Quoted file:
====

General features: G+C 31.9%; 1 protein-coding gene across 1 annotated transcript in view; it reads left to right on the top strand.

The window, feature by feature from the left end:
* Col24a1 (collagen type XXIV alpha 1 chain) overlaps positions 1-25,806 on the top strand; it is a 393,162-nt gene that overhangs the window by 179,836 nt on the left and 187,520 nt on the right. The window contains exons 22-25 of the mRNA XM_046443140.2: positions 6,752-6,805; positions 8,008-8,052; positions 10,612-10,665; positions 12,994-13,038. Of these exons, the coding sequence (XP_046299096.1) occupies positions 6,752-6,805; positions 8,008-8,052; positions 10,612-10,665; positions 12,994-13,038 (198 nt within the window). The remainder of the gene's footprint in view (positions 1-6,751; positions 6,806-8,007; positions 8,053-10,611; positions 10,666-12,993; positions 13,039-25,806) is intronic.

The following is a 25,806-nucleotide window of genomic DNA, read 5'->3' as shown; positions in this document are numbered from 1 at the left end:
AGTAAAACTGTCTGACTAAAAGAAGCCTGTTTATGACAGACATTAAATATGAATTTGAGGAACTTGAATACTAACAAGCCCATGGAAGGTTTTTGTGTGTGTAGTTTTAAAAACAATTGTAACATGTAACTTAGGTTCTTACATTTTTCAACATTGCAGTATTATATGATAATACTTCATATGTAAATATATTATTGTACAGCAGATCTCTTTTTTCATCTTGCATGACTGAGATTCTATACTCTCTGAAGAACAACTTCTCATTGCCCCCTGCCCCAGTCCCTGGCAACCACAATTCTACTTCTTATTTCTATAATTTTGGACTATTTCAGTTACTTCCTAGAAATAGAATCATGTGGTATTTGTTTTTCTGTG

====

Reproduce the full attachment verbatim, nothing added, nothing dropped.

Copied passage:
General features: G+C 31.9%; 1 protein-coding gene across 1 annotated transcript in view; it reads left to right on the top strand.

The window, feature by feature from the left end:
* Col24a1 (collagen type XXIV alpha 1 chain) overlaps positions 1-25,806 on the top strand; it is a 393,162-nt gene that overhangs the window by 179,836 nt on the left and 187,520 nt on the right. The window contains exons 22-25 of the mRNA XM_046443140.2: positions 6,752-6,805; positions 8,008-8,052; positions 10,612-10,665; positions 12,994-13,038. Of these exons, the coding sequence (XP_046299096.1) occupies positions 6,752-6,805; positions 8,008-8,052; positions 10,612-10,665; positions 12,994-13,038 (198 nt within the window). The remainder of the gene's footprint in view (positions 1-6,751; positions 6,806-8,007; positions 8,053-10,611; positions 10,666-12,993; positions 13,039-25,806) is intronic.

The following is a 25,806-nucleotide window of genomic DNA, read 5'->3' as shown; positions in this document are numbered from 1 at the left end:
AGTAAAACTGTCTGACTAAAAGAAGCCTGTTTATGACAGACATTAAATATGAATTTGAGGAACTTGAATACTAACAAGCCCATGGAAGGTTTTTGTGTGTGTAGTTTTAAAAACAATTGTAACATGTAACTTAGGTTCTTACATTTTTCAACATTGCAGTATTATATGATAATACTTCATATGTAAATATATTATTGTACAGCAGATCTCTTTTTTCATCTTGCATGACTGAGATTCTATACTCTCTGAAGAACAACTTCTCATTGCCCCCTGCCCCAGTCCCTGGCAACCACAATTCTACTTCTTATTTCTATAATTTTGGACTATTTCAGTTACTTCCTAGAAATAGAATCATGTGGTATTTGTTTTTCTGTG